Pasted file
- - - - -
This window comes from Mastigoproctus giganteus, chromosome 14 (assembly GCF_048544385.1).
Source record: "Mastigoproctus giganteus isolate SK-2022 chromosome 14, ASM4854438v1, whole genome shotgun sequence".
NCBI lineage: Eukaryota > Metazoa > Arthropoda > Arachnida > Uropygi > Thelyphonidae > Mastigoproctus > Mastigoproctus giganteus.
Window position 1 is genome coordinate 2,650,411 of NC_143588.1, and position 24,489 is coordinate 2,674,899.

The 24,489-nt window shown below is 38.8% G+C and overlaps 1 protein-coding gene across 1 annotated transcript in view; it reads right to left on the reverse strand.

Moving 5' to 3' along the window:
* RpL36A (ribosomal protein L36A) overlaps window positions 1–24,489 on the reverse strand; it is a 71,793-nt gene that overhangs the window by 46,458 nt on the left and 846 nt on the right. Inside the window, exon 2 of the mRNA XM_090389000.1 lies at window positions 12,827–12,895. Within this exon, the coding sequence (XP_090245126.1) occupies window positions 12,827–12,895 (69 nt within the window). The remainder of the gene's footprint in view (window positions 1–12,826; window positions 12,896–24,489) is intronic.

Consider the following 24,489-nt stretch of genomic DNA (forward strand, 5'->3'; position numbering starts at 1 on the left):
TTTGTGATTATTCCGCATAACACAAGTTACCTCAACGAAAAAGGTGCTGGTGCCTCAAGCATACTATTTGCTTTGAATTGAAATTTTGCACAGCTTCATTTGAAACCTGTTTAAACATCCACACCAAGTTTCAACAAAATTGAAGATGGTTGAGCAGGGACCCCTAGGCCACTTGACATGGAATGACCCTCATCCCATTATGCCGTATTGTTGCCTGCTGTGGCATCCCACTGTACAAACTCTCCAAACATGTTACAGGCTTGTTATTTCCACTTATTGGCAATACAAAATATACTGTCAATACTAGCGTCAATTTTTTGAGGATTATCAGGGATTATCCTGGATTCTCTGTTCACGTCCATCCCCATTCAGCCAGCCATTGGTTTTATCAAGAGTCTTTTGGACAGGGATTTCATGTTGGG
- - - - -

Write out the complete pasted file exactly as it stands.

This window comes from Mastigoproctus giganteus, chromosome 14 (assembly GCF_048544385.1).
Source record: "Mastigoproctus giganteus isolate SK-2022 chromosome 14, ASM4854438v1, whole genome shotgun sequence".
NCBI lineage: Eukaryota > Metazoa > Arthropoda > Arachnida > Uropygi > Thelyphonidae > Mastigoproctus > Mastigoproctus giganteus.
Window position 1 is genome coordinate 2,650,411 of NC_143588.1, and position 24,489 is coordinate 2,674,899.

The 24,489-nt window shown below is 38.8% G+C and overlaps 1 protein-coding gene across 1 annotated transcript in view; it reads right to left on the reverse strand.

Moving 5' to 3' along the window:
* RpL36A (ribosomal protein L36A) overlaps window positions 1–24,489 on the reverse strand; it is a 71,793-nt gene that overhangs the window by 46,458 nt on the left and 846 nt on the right. Inside the window, exon 2 of the mRNA XM_090389000.1 lies at window positions 12,827–12,895. Within this exon, the coding sequence (XP_090245126.1) occupies window positions 12,827–12,895 (69 nt within the window). The remainder of the gene's footprint in view (window positions 1–12,826; window positions 12,896–24,489) is intronic.

Consider the following 24,489-nt stretch of genomic DNA (forward strand, 5'->3'; position numbering starts at 1 on the left):
TTTGTGATTATTCCGCATAACACAAGTTACCTCAACGAAAAAGGTGCTGGTGCCTCAAGCATACTATTTGCTTTGAATTGAAATTTTGCACAGCTTCATTTGAAACCTGTTTAAACATCCACACCAAGTTTCAACAAAATTGAAGATGGTTGAGCAGGGACCCCTAGGCCACTTGACATGGAATGACCCTCATCCCATTATGCCGTATTGTTGCCTGCTGTGGCATCCCACTGTACAAACTCTCCAAACATGTTACAGGCTTGTTATTTCCACTTATTGGCAATACAAAATATACTGTCAATACTAGCGTCAATTTTTTGAGGATTATCAGGGATTATCCTGGATTCTCTGTTCACGTCCATCCCCATTCAGCCAGCCATTGGTTTTATCAAGAGTCTTTTGGACAGGGATTTCATGTTGGG